It is obvious from these Examples that substitution of some of the phthalate in these formulations with a di- or tri-carboxylic acid with at least one hydroxyl group in an alpha position relative to one of the carboxyl groups gives reduced clear times. This synergistic effect was unknown until now. The mole ratio of (a) phthalate to (b) the compound which is a di- or tri-carboxylic acid with at least one hydroxyl group in an alpha position relative to one of the carboxyl groups may be about 1:1 to about 10:1. A preferred range of ratios of (a) to (b) is from about 2:1 to about 7:1. A most preferred ratio is about 4:1.
Nothing from the above discussion is meant to be restrictive in any way with respect to the present invention. All limitations to the scope of the present invention are found in the claims, as provided below.
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|U.S. Classification||438/692, 51/309, 257/E21.304, 106/3|
|International Classification||H01L21/321, H01L21/304, C09G1/02, C23F3/00, C09K3/14|
|Cooperative Classification||C09G1/02, H01L21/3212, C23F3/00, C09K3/1463|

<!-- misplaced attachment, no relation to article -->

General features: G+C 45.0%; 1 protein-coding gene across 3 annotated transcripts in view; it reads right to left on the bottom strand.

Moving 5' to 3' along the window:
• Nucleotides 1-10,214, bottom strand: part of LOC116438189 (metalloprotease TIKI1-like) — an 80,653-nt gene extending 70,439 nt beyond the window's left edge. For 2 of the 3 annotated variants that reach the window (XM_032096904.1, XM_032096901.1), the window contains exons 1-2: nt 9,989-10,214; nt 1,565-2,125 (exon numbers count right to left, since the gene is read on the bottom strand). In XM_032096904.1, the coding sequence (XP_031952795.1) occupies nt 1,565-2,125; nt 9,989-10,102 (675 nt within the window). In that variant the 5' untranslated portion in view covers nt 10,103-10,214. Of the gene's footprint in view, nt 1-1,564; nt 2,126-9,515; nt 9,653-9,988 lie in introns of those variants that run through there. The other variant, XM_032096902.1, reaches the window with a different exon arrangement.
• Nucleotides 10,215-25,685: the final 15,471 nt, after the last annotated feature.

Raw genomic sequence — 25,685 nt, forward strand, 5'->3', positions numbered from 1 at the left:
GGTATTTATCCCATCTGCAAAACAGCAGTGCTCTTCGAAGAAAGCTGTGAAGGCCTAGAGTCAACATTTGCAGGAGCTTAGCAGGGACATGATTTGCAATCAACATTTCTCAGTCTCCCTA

|European Classification||C09G1/02, C23F3/00, H01L21/321P2, C09K3/14D2|
|Mar 17, 1997||AS||Assignment|
Owner name: RODEL, INC., DELAWARE
Free format text: ASSIGNMENT OF ASSIGNORS INTEREST;ASSIGNORS:WANG, JIUN-FANG;SETHURAMAN, ANANTHA R.;COOK, LEE MELBOURNE;REEL/FRAME:008458/0690;SIGNING DATES FROM 19970106 TO 19970217
|Feb 9, 2000||AS||Assignment|
Owner name: RODEL HOLDINGS, INC., DELAWARE
Free format text: ASSIGNMENT OF ASSIGNORS INTEREST;ASSIGNOR:RODEL, INC.;REEL/FRAME:010579/0674
Effective date: 19991206
|Sep 26, 2001||FPAY||Fee payment|
Year of fee payment: 4
|Jun 15, 2004||AS||Assignment|
Owner name: ROHM AND HAAS ELECTRONIC MATERIALS CMP HOLDINGS, I
Free format text: CHANGE OF NAME;ASSIGNOR:RODEL HOLDINGS, INC.;REEL/FRAME:014725/0685
Effective date: 20040127
|Nov 4, 2005||FPAY||Fee payment|
Year of fee payment: 8
|Dec 28, 2009||REMI||Maintenance fee reminder mailed|
|May 26, 2010||LAPS||Lapse for failure to pay maintenance fees|
|Jul 13, 2010||FP||Expired due to failure to pay maintenance fee|
Effective date: 20100526